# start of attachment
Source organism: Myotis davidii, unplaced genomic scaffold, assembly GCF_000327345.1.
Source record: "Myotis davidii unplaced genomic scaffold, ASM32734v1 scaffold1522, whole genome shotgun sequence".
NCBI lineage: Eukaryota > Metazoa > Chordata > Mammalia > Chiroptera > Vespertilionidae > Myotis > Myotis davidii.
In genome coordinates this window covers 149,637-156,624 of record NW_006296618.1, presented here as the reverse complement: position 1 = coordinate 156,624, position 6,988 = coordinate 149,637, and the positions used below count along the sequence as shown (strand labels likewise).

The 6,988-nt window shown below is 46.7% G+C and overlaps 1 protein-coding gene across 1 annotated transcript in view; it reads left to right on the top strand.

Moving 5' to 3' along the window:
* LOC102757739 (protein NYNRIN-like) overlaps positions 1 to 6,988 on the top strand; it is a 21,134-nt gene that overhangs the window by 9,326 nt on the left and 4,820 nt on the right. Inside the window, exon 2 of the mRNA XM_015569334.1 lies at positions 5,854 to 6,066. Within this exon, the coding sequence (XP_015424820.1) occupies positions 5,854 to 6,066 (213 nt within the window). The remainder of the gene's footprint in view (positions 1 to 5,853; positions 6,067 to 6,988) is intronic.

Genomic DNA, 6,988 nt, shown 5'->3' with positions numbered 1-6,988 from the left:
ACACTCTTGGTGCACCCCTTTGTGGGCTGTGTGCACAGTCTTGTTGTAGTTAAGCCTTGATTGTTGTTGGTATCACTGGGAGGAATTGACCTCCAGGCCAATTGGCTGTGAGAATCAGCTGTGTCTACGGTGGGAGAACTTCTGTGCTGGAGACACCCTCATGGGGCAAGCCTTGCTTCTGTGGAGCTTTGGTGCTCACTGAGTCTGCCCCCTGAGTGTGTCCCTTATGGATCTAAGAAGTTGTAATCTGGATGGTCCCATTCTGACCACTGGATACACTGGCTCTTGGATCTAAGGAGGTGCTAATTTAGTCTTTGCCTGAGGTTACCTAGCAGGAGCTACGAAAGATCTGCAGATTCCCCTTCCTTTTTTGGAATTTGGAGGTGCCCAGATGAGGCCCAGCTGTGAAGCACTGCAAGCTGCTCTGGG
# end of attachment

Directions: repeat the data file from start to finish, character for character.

Source organism: Myotis davidii, unplaced genomic scaffold, assembly GCF_000327345.1.
Source record: "Myotis davidii unplaced genomic scaffold, ASM32734v1 scaffold1522, whole genome shotgun sequence".
NCBI lineage: Eukaryota > Metazoa > Chordata > Mammalia > Chiroptera > Vespertilionidae > Myotis > Myotis davidii.
In genome coordinates this window covers 149,637-156,624 of record NW_006296618.1, presented here as the reverse complement: position 1 = coordinate 156,624, position 6,988 = coordinate 149,637, and the positions used below count along the sequence as shown (strand labels likewise).

The 6,988-nt window shown below is 46.7% G+C and overlaps 1 protein-coding gene across 1 annotated transcript in view; it reads left to right on the top strand.

Moving 5' to 3' along the window:
* LOC102757739 (protein NYNRIN-like) overlaps positions 1 to 6,988 on the top strand; it is a 21,134-nt gene that overhangs the window by 9,326 nt on the left and 4,820 nt on the right. Inside the window, exon 2 of the mRNA XM_015569334.1 lies at positions 5,854 to 6,066. Within this exon, the coding sequence (XP_015424820.1) occupies positions 5,854 to 6,066 (213 nt within the window). The remainder of the gene's footprint in view (positions 1 to 5,853; positions 6,067 to 6,988) is intronic.

Genomic DNA, 6,988 nt, shown 5'->3' with positions numbered 1-6,988 from the left:
ACACTCTTGGTGCACCCCTTTGTGGGCTGTGTGCACAGTCTTGTTGTAGTTAAGCCTTGATTGTTGTTGGTATCACTGGGAGGAATTGACCTCCAGGCCAATTGGCTGTGAGAATCAGCTGTGTCTACGGTGGGAGAACTTCTGTGCTGGAGACACCCTCATGGGGCAAGCCTTGCTTCTGTGGAGCTTTGGTGCTCACTGAGTCTGCCCCCTGAGTGTGTCCCTTATGGATCTAAGAAGTTGTAATCTGGATGGTCCCATTCTGACCACTGGATACACTGGCTCTTGGATCTAAGGAGGTGCTAATTTAGTCTTTGCCTGAGGTTACCTAGCAGGAGCTACGAAAGATCTGCAGATTCCCCTTCCTTTTTTGGAATTTGGAGGTGCCCAGATGAGGCCCAGCTGTGAAGCACTGCAAGCTGCTCTGGG